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Effect of breakfast omission on energy intake and evening exercise performance

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journal contribution
posted on 07.03.2016, 11:42 by David Clayton, Asya Barutcu, Claire Machin, David StenselDavid Stensel, Lewis JamesLewis James
INTRODUCTION: Breakfast omission may reduce daily energy intake. Exercising fasted impairs performance compared with exercising after breakfast, but the effect breakfast omission has on evening exercise performance is unknown. This study assessed the effect of omitting breakfast on evening exercise performance and within-day energy intake. METHODS: Ten male, habitual breakfast eaters completed two trials in a randomized, counterbalanced order. Subjects arrived at the laboratory in an overnight-fasted state and either consumed or omitted a 733 ± 46 kcal (3095 ± 195 kJ) breakfast. Ad libitum energy intake was assessed at 4.5 h (lunch) and 11 h (dinner). At 9 h, subjects completed a 30-min cycling exercise at approximately 60% V·O2peak, followed by a 30-min maximal cycling performance test. Food was not permitted for subjects once they left the laboratory after dinner until 0800 h the following morning. Acylated ghrelin, GLP-1(7–36), glucose, and insulin were assessed at 0, 4.5, and 9 h. Subjective appetite sensations were recorded throughout. RESULTS: Energy intake was 199 ± 151 kcal greater at lunch (P < 0.01) after breakfast omission compared with that after breakfast consumption and tended to be greater at dinner after consuming breakfast (P = 0.052). Consequently, total ad libitum energy intake was similar between trials (P = 0.196), with 24-h energy intake 19% ± 5% greater after consuming breakfast (P < 0.001). Total work completed during the exercise performance test was 4.5% greater after breakfast (314 ± 53 vs 300 ± 56 kJ; P < 0.05). Insulin was greater during breakfast consumption at 4.5 h (P < 0.05), with no other interaction effect for hormone concentrations. CONCLUSIONS: Breakfast omission might be an effective means of reducing daily energy intake but may impair performance later that day, even after consuming lunch.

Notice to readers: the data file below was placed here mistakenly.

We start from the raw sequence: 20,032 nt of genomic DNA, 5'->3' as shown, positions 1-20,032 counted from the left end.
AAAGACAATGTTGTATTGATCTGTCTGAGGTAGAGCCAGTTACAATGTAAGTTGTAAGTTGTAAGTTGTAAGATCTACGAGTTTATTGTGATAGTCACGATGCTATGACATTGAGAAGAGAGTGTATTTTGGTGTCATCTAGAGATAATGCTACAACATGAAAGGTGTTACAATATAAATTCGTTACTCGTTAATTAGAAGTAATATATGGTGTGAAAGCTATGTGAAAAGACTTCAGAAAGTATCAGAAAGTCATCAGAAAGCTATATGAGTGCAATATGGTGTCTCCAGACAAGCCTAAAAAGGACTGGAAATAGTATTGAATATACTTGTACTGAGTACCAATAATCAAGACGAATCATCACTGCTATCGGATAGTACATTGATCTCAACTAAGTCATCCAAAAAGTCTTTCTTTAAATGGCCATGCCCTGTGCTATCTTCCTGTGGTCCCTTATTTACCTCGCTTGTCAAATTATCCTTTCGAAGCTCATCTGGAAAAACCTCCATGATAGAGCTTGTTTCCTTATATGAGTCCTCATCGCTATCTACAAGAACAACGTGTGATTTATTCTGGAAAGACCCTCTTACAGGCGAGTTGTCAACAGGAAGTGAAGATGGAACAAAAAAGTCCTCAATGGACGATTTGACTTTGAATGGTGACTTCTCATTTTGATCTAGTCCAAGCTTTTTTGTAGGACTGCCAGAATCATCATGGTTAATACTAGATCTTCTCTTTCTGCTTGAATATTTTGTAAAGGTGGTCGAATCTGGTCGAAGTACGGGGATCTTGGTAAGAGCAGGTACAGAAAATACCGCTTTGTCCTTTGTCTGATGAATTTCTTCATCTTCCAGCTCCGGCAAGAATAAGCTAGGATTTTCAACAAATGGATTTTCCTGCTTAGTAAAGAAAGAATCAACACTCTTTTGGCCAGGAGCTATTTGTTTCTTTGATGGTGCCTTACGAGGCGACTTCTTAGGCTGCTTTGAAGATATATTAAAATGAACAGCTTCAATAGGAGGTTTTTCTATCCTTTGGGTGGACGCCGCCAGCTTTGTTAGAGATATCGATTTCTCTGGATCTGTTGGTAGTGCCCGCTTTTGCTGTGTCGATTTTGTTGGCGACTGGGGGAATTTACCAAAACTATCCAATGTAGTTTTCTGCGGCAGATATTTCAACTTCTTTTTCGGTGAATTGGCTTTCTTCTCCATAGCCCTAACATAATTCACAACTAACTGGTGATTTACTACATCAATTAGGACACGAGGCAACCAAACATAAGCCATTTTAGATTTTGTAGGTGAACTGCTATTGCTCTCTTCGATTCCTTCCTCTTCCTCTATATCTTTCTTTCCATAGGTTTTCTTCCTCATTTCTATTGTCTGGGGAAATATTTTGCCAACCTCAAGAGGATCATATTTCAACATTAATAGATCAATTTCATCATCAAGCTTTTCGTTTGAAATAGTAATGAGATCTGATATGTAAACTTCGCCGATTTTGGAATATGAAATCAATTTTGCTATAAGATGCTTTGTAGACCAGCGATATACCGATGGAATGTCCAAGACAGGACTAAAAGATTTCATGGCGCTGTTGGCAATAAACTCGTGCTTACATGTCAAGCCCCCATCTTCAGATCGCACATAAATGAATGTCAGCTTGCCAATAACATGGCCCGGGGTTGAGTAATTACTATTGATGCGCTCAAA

History

School

  • Sport, Exercise and Health Sciences

Published in

MEDICINE AND SCIENCE IN SPORTS AND EXERCISE

Volume

47

Issue

12

Pages

2645 - 2652 (8)

Citation

CLAYTON, D.J. ... et al., 2015. Effect of breakfast omission on energy intake and evening exercise performance. Medicine and Science in Sports and Exercise, 47 (12), pp. 2645-2652.

Publisher

© Lippincott, Williams and Wilkins

Version

AM (Accepted Manuscript)

Publisher statement

This work is made available according to the conditions of the Creative Commons Attribution-NonCommercial-NoDerivatives 4.0 International (CC BY-NC-ND 4.0) licence. Full details of this licence are available at: https://creativecommons.org/licenses/by-nc-nd/4.0/

Publication date

2015-12-31

Notes

This is a non-final version of an article published in final form as: Clayton, D.J. ... et al., 2015. Effect of breakfast omission on energy intake and evening exercise performance. Medicine and Science in Sports and Exercise, 47 (12), pp. 2645-2652.

ISSN

0195-9131

eISSN

1530-0315

Language

en